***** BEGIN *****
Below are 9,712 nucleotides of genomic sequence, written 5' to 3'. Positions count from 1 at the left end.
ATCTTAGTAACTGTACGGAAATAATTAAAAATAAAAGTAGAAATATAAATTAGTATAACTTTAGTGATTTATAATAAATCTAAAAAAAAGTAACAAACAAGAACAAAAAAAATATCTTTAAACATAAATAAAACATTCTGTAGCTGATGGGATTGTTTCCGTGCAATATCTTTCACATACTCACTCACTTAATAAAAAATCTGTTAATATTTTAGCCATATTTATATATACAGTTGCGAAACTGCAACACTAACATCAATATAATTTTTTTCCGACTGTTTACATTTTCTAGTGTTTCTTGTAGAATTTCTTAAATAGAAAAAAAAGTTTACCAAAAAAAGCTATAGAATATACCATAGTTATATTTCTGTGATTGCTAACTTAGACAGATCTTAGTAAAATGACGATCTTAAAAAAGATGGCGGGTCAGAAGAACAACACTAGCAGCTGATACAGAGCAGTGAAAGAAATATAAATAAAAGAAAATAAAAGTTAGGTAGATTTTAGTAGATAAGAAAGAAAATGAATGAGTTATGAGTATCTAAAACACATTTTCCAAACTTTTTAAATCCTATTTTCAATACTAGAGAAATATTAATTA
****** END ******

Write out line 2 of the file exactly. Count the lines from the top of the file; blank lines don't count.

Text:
ATCTTAGTAACTGTACGGAAATAATTAAAAATAAAAGTAGAAATATAAATTAGTATAACTTTAGTGATTTATAATAAATCTAAAAAAAAGTAACAAACAAGAACAAAAAAAATATCTTTAAACATAAATAAAACATTCTGTAGCTGATGGGATTGTTTCCGTGCAATATCTTTCACATACTCACTCACTTAATAAAAAATCTGTTAATATTTTAGCCATATTTATATATACAGTTGCGAAACTGCAACACTAACATCAATATAATTTTTTTCCGACTGTTTACATTTTCTAGTGTTTCTTGTAGAATTTCTTAAATAGAAAAAAAAGTTTACCAAAAAAAGCTATAGAATATACCATAGTTATATTTCTGTGATTGCTAACTTAGACAGATCTTAGTAAAATGACGATCTTAAAAAAGATGGCGGGTCAGAAGAACAACACTAGCAGCTGATACAGAGCAGTGAAAGAAATATAAATAAAAGAAAATAAAAGTTAGGTAGATTTTAGTAGATAAGAAAGAAAATGAATGAGTTATGAGTATCTAAAACACATTTTCCAAACTTTTTAAATCCTATTTTCAATACTAGAGAAATATTAATTA